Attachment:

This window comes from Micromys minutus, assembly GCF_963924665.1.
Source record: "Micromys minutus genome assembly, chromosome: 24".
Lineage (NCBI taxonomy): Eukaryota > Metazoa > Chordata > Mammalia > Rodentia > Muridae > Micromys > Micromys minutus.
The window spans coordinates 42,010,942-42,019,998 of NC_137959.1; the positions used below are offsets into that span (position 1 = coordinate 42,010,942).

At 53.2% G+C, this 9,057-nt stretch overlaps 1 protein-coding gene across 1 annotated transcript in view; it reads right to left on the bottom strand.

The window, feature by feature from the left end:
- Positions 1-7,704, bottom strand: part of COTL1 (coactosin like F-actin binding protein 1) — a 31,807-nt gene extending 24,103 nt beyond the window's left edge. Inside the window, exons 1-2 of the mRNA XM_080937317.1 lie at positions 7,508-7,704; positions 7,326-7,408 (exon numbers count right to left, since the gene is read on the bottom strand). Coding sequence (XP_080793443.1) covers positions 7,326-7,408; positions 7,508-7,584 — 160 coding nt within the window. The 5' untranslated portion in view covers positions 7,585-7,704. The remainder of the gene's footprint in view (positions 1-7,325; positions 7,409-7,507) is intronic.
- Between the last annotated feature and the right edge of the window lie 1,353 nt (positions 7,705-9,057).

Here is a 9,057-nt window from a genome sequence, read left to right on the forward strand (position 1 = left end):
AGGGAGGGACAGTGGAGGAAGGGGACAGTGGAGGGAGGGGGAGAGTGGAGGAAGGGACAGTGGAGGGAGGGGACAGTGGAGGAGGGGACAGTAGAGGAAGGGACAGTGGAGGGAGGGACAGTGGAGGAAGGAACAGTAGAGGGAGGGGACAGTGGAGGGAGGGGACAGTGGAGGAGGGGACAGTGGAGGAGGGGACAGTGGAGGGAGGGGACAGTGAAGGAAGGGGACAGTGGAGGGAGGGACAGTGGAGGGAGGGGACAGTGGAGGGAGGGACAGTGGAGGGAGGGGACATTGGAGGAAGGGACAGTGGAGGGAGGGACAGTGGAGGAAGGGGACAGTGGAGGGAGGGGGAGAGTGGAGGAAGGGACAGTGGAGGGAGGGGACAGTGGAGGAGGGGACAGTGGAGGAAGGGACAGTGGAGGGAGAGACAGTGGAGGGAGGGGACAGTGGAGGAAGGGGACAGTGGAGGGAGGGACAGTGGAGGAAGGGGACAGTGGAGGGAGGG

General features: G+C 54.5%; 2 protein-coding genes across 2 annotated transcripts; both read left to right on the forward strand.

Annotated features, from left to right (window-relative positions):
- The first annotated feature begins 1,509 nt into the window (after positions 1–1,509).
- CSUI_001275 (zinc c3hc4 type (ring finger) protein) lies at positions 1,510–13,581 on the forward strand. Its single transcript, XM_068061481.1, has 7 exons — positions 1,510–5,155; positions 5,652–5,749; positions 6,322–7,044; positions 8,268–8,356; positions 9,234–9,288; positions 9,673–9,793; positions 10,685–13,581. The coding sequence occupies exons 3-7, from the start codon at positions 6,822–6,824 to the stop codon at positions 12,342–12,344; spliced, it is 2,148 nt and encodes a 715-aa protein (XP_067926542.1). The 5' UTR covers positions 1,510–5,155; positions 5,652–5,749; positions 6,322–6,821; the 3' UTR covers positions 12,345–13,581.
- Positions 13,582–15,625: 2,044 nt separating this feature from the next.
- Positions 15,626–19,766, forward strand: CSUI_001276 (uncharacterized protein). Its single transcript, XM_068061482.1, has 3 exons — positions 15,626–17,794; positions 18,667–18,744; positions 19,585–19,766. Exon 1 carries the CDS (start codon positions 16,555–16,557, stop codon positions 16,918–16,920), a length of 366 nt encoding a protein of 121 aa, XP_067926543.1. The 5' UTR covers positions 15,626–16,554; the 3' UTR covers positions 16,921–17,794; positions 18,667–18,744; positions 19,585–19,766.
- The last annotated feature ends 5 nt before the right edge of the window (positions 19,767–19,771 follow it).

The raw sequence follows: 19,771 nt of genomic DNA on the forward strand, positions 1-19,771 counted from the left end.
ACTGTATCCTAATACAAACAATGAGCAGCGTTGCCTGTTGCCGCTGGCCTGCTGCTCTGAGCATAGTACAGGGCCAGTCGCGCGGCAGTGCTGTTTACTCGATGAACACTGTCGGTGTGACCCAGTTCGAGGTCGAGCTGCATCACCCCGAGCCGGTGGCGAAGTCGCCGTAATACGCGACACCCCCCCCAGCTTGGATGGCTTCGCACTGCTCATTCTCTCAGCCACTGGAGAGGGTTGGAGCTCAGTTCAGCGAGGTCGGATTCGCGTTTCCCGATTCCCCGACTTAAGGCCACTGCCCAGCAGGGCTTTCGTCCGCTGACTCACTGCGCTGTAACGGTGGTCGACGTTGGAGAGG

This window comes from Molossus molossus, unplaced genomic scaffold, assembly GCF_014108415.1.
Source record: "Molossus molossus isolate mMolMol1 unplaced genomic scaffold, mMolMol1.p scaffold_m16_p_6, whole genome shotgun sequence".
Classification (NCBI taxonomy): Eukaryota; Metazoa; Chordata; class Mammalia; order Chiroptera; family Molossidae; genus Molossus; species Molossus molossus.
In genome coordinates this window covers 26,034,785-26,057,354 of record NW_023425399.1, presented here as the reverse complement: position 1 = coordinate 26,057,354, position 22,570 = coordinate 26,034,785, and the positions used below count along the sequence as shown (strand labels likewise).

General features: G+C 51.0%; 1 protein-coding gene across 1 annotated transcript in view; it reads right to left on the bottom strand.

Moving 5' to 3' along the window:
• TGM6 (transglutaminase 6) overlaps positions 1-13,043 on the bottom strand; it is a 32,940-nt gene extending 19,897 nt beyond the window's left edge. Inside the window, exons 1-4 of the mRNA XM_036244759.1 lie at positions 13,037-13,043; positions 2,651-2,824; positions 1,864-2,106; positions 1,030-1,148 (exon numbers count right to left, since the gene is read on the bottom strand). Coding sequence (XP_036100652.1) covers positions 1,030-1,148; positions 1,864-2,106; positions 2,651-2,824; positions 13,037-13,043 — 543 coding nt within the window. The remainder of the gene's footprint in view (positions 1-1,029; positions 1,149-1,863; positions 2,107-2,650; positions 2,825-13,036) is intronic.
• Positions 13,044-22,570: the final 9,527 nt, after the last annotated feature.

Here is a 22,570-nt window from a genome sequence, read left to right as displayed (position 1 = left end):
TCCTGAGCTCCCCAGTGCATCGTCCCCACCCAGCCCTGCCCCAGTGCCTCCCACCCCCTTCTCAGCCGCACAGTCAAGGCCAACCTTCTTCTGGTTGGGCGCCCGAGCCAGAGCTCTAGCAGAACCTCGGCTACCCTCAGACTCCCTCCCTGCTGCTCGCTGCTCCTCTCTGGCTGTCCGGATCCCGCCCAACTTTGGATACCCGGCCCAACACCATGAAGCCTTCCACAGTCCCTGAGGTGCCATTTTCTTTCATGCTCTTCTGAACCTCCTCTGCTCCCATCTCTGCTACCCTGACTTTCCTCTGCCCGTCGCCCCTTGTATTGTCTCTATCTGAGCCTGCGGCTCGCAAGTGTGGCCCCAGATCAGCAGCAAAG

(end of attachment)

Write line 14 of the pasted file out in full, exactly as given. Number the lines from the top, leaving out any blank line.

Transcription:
- CSUI_001275 (zinc c3hc4 type (ring finger) protein) lies at positions 1,510–13,581 on the forward strand. Its single transcript, XM_068061481.1, has 7 exons — positions 1,510–5,155; positions 5,652–5,749; positions 6,322–7,044; positions 8,268–8,356; positions 9,234–9,288; positions 9,673–9,793; positions 10,685–13,581. The coding sequence occupies exons 3-7, from the start codon at positions 6,822–6,824 to the stop codon at positions 12,342–12,344; spliced, it is 2,148 nt and encodes a 715-aa protein (XP_067926542.1). The 5' UTR covers positions 1,510–5,155; positions 5,652–5,749; positions 6,322–6,821; the 3' UTR covers positions 12,345–13,581.